Sushi rice, termed sushi meshi or shari in Japanese, is a key ingredient for sushi and a staple of Japanese cooking. It consists of short-grain rice dressed with seasoned vinegar called sushisu. The rice is then cooled and dried for easy manipulation and to give a glistening appearance. The Japanese measure their uncooked rice using a measurement called a Gō. This is roughly equivalent to 150 grams when used to measure Japanese rice. One Gō is also the standard size of a rice cooker's measuring cup.
Ingredients[edit | edit source]
Rice[edit | edit source]
- 2 gō (300 g) uncooked, washed, short-grain Japanese rice
- 400 ml water
- 1 small sheet of kombu (optional)
- 1 metric tablespoon (15 ml) sake (optional)
Sushisu[edit | edit source]
- 3 metric tablespoons (45 ml) of rice vinegar
- 1–2 metric tablespoons (12–24 g) of sugar (depending on how sweet you prefer it)
- 1–1.5 metric teaspoons of sea salt
Equipment[edit | edit source]
- Rice cooker
- Hangiri (rice barrel; optional)
- Shamoji (rice paddle; optional)
- Fukin (cloth; optional)
- Sensu (fan; optional)
Procedure[edit | edit source]
- About 30 minutes before starting, fill the hangiri with water and let it stand. The water saturates the wood, which prevents the rice from sticking to it.
- Make the sushisu: Mix the vinegar, sugar, and salt. Heat the mixture in a sauce pan until everything is dissolved, but do not boil. Set aside to cool.
- Rinse the rice. Put the rice in the cooking pot, half filled with cold water, and swirl it around with your hand. The water will turn chalky white. Carefully drain off the water, and repeat the process several times, until the water remains clear.
- Allow the rice to stand for 30 minutes. Some recipes say the rice should remain in the cooking pot submerged in its cooking water; others say to transfer it temporarily to a colander to drain.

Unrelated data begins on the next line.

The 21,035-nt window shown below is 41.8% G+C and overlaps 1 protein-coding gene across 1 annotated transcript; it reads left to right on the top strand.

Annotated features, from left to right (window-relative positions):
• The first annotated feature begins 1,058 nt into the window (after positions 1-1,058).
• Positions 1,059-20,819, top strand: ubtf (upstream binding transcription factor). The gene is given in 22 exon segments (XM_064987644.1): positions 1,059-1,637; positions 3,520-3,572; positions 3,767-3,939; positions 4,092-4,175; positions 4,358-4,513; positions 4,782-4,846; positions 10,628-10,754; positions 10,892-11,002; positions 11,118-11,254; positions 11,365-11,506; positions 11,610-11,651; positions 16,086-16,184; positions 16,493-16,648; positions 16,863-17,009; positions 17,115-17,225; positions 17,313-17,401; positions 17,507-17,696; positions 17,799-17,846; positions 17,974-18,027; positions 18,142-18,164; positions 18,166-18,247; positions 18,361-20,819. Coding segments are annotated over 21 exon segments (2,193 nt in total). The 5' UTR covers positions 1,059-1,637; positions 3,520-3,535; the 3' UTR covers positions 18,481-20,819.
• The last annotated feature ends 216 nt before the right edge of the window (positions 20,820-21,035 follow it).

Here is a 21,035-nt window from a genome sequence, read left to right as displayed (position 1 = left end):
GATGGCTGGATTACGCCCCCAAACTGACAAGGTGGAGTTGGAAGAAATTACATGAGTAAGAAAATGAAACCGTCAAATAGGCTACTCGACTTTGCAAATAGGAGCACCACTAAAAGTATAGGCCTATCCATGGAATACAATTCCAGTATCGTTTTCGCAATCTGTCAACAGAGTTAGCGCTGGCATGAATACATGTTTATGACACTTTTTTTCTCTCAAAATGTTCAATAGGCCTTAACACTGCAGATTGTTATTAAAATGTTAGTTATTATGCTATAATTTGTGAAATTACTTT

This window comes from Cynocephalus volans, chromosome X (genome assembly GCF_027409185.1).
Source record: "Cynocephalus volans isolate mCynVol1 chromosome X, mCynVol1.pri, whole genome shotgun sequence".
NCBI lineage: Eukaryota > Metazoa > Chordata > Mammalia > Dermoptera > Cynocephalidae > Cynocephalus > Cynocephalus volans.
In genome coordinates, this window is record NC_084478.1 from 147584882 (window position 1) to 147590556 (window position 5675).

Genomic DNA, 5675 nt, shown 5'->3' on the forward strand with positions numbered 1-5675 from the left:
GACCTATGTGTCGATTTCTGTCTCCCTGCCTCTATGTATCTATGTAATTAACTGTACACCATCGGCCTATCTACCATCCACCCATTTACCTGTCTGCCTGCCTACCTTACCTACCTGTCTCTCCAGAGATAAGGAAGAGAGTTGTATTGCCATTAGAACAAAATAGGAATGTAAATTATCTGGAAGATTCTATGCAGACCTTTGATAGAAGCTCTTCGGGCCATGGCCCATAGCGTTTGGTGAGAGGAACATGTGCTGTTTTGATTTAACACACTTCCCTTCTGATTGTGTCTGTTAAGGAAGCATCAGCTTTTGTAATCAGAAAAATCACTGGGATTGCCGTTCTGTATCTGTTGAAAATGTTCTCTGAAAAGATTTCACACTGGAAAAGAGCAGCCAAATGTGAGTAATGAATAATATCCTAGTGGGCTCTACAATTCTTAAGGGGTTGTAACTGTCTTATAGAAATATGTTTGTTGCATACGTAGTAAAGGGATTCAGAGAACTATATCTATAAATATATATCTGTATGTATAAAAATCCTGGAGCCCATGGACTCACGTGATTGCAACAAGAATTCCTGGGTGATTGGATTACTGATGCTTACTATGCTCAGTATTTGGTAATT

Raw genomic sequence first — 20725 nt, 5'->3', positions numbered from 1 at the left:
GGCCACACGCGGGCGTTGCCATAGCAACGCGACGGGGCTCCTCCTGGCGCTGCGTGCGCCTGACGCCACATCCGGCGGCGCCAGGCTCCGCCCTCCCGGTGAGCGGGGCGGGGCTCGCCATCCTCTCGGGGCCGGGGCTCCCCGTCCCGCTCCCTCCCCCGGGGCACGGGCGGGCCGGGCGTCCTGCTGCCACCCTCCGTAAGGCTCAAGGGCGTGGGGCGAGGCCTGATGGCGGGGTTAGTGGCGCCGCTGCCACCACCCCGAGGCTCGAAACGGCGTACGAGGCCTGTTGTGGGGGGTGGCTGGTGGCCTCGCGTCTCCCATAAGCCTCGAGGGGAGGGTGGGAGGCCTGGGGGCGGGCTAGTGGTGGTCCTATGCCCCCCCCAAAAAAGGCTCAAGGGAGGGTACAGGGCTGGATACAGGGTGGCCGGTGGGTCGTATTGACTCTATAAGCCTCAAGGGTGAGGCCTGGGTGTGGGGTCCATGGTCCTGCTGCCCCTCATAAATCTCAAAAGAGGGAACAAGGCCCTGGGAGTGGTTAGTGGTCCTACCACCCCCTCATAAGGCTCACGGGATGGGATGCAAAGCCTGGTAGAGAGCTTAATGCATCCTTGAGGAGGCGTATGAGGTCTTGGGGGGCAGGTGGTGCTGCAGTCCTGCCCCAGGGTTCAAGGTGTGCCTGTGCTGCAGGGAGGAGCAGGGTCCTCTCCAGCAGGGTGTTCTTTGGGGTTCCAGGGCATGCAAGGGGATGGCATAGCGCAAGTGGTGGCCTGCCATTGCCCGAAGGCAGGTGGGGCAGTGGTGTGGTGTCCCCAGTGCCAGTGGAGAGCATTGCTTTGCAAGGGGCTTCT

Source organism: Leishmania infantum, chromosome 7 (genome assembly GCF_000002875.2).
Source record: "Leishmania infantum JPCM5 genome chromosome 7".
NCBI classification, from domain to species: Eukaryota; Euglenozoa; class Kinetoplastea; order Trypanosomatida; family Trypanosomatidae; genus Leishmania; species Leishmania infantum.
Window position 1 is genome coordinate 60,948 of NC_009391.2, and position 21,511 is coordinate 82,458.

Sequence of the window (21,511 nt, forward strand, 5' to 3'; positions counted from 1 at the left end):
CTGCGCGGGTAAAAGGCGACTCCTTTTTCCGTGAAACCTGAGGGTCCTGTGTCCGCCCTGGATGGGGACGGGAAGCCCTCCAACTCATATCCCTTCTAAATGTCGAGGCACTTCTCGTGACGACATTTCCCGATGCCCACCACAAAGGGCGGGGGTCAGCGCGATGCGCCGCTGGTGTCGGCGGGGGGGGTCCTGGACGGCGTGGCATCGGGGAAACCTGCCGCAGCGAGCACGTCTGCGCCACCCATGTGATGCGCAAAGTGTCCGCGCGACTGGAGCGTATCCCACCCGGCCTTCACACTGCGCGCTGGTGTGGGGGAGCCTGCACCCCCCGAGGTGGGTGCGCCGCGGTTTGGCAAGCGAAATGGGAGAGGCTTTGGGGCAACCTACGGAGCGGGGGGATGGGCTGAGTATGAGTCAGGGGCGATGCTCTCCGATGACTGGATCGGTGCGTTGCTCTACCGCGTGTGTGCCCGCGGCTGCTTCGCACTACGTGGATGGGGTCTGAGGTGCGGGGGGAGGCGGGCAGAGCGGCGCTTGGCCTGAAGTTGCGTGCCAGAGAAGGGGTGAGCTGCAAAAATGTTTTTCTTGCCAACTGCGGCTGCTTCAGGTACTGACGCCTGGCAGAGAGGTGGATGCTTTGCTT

- Add an 8 cm-sized sheet of kombu to the cooking pot, along with the sake if you are using it.
- Boil the water in the cooking pot.
- Remove the kombu from the cooking pot just as the water boils, and reduce the heat. Simmer the water and rice in the cooking pot for 20 minutes.
- Turn off the heat but do not remove cover from the cooking pot for 10 minutes (no peeking).
- Transfer the rice from the cooking pot to the hangiri; if you do not have one, use a large bowl or cookie sheet.
- Cut the sushisu gently into rice with the paddle, trying not to break the kernels. (For Western chefs: this "cutting" motion is similar to the cut-and-fold used for gentle treatment of egg whites.) When finished, the rice is evenly coated with the dressing, giving it a shiny appearance.
- Cover the rice with a cloth for a couple of minutes so the dressing is absorbed.
- Cool the rice to body temperature by fanning it, while continuing to cut it with the spatula. A traditional hand fan or modern battery-powered fan may be used.
Notes, tips, and variations[edit | edit source]
- A rice-cooker is often used instead of a cooking pot; these generally produce good, consistent results. The manufacturer's directions will generally be similar to the above.
- The rice and sushisu should be mixed immediately after the rice is finished cooking with sushisu at room temperature.
- Some sushi chefs prefer natural cooling, rather than fanning, and instead let the rice rest in the hangiri for fifteen minutes, then re-cut the rice, and continue with this process until the rice is cool.
- According to some, the faster the rice cools, the better (but see above about natural cooling, which yields a slightly different texture). The rice is best if used quickly: you can use it to make sushi for a few hours; it certainly cannot be prepared a day early.